About five o’clock on Tuesday morning, the vessel ran aground, bumping and rolling incessantly in a manner which was simply dreadful. Still the ship showed no signs of breaking up for the next two hours. At seven o’clock, just as the day was breaking, the “Moresby” suddenly rolled over on the starboard side. The captain, seeing the great danger in which we were placed, himself cut down the mizzen topmast rigging, and allowed the topmast to go overboard. This had the effect of holding the ship down and stopping her from rolling. The waves were then dashing over the helpless vessel and the crew took to the mizzen rigging. The captain’s wife also ascended the rigging, and the mate followed with the little child. I cannot tell you how anxiously we waited for the lifeboat, expecting to see it every minute. But still there were no signs of it, and the captain came to the conclusion that it would not come. To add to the perilousness of the situation, the ship gave unmistakeable evidence of breaking up, and then we knew it was everyone for himself. The captain was the first to propose to make an attempt to swim to the shore. The little child was placed on the captain’s back, and I lashed it securely to the gallant father. Then the captain jumped into the seething ocean, followed by the mate, who was accompanied by the captain’s wife. Only one seaman had jumped into the water prior to the captain’s leap. I was fully dressed, but I pulled off all my clothes except pants and shirt, knowing I could swim better with less clothing. While I was doing this, Barker had followed the captain into the sea . He was a good swimmer, but made the mistake of keeping on his clothes. I and Gregory and Michie (another apprentice) all jumped at once. We had all three been very fast friends. Michie was going to jump first, but I said, “Wait a bit, Mic, we will all go together”. Gregory was very silent, not a word escaping his lips. He could not swim, and dived into the water with his oilskins on. Each of us, however, had a lifebelt. It would be about twelve o’clock when we entrusted ourselves to the mercy of the waves. I lost sight of Gregory and Michie directly after we jumped; but soon afterwards I saw Michie for a moment. We were about half a mile from land, and the sea was so rough that one minute I was on the top of a huge wave, another minute in a deep chasm, with towering walls of water on either side. I saw Barker, and we swam near each other for a short time; but neither of us spoke.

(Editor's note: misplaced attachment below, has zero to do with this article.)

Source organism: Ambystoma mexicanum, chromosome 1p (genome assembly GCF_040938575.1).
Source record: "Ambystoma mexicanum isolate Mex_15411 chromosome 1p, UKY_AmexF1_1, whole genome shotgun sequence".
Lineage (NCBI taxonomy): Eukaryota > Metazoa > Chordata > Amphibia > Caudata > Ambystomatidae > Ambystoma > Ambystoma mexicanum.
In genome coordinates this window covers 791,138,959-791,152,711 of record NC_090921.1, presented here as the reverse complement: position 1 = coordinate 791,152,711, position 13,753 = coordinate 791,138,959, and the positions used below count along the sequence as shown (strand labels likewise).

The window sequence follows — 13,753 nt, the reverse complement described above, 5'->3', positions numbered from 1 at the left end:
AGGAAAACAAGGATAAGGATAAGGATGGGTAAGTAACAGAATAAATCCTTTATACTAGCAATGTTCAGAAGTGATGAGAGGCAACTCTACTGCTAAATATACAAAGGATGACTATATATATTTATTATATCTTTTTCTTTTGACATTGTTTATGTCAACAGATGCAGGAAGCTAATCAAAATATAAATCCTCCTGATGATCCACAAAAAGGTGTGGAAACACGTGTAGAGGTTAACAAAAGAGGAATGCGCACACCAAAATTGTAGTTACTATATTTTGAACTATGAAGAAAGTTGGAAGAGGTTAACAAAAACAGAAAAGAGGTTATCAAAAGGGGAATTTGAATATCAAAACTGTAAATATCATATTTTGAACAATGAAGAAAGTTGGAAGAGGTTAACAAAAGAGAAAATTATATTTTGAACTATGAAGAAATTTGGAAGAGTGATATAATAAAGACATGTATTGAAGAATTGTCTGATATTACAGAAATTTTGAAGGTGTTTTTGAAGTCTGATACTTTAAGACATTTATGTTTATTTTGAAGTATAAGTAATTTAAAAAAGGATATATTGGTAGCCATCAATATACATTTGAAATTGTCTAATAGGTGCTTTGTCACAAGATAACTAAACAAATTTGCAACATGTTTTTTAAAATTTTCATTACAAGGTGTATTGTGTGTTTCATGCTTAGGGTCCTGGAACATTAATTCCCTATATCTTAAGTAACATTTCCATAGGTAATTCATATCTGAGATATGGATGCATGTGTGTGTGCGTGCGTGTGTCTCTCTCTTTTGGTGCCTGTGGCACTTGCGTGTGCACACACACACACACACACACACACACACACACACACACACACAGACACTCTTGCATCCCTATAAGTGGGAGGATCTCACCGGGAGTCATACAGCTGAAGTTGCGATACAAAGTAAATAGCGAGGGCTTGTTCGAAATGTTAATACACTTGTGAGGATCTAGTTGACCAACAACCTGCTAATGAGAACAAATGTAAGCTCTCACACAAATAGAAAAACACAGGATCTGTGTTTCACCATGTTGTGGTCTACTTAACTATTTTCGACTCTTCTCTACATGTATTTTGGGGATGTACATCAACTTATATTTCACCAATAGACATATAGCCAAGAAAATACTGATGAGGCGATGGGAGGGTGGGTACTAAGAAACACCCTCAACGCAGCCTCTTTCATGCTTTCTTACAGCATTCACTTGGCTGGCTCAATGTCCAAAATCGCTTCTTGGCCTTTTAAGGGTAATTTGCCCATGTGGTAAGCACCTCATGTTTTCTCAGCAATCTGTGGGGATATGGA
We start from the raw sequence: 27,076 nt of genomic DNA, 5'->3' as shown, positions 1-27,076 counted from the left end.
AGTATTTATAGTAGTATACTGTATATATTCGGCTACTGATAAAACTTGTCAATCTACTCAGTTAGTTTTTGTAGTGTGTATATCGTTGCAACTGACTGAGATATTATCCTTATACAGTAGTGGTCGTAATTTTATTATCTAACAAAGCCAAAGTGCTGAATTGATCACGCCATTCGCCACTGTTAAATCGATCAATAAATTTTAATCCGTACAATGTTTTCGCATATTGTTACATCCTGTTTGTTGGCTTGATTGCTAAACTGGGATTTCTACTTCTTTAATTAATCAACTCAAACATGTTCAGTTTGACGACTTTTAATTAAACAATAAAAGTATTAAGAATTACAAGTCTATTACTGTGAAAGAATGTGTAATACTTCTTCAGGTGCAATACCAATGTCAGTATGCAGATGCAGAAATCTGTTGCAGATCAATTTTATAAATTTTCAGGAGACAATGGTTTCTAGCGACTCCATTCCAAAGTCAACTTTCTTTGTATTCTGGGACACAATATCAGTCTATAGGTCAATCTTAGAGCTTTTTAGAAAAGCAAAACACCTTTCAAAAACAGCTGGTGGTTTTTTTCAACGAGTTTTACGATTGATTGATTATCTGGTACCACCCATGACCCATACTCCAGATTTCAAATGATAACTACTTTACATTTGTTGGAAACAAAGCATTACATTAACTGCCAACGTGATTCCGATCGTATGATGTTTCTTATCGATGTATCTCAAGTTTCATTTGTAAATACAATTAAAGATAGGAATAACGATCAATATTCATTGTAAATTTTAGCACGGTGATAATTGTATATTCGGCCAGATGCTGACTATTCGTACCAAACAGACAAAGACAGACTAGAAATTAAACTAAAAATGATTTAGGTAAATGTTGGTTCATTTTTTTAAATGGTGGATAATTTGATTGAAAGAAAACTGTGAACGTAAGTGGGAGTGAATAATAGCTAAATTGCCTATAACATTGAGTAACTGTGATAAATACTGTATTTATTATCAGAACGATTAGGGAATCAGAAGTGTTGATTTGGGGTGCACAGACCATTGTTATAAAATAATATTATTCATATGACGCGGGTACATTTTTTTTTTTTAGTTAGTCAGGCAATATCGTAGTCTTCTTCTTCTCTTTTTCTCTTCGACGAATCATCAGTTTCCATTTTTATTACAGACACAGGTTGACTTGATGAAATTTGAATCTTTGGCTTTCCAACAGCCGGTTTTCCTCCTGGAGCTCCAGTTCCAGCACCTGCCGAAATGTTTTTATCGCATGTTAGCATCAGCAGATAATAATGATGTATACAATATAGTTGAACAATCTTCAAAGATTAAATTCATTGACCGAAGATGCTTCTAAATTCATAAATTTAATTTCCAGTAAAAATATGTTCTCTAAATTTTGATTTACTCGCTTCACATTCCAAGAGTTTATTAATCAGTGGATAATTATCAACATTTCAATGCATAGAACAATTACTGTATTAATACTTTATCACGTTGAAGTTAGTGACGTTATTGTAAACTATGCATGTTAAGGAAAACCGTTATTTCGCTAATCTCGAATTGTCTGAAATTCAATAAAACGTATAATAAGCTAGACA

I had been in the water nearly half an hour – though it seemed hours – when I saw the lifeboat coming towards me , and I tried to swim in that direction, I had been trying to swim towards the shore, but could make no headway, the tide being against us, and I was not more than 300 or 400 yards from the ship when I was dragged into the lifeboat thoroughly exhausted. I was one of the last to leave the ship, but was the first taken into the lifeboat. Three Russian Fins and a Scotchian were afterwards picked up. Michie was also taken in, but he appeared to be dead, as he never revived. Ten or twenty minutes later Barker was likewise rescued from the sea, I did not see his face, and did not know who it was at the time. He showed signs of life, but died directly we reached the shore ten or twenty minutes afterwards, I think it was about that time, but my mind is very hazy about the time after I leaped into the water.

When we landed, I was carried to the Coastguard station. I was not hurt, but was so prostrated I could not walk. I was provided with warm clothing, having lost everything; and was shortly afterwards taken to Dungarvan Hospital, where I remained until the morning after Christmas Day. I was then fetched to identify the bodies which had been washed up. Gregory’s body was brought in by the tide on Friday, seven or eight miles from Dungarvan, and was conveyed to that place for burial. Barker was buried on Friday, and Gregory on Saturday, in the Protestant Churchyard at Dungarvan. On Saturday night, I started for home, where I arrived early on Monday morning. I should like to acknowledge the great kindness received from the inhabitants of Dungarvan, also at the Coastguard station and in the hospital. When I left on Saturday, part of the hull and one of the masts was all that could be seen of the “Moresby”. The bodies of the captain, his wife and child were washed ashore, and were all buried in one grave. The baby was washed ashore just as we were leaving Dungarvan on Saturday. I don’t blame the captain for not leaving the ship when the lifeboat came the first time. If he had done so, the lifeboat men would have stepped aboard and claimed salvage. All the three new apprentices were drowned. It has been a fearful experience for me, and one I shall never forget.



The Long Eaton Advertiser (December 28th 1895) had already added some background details about the two deceased Ilkeston youths.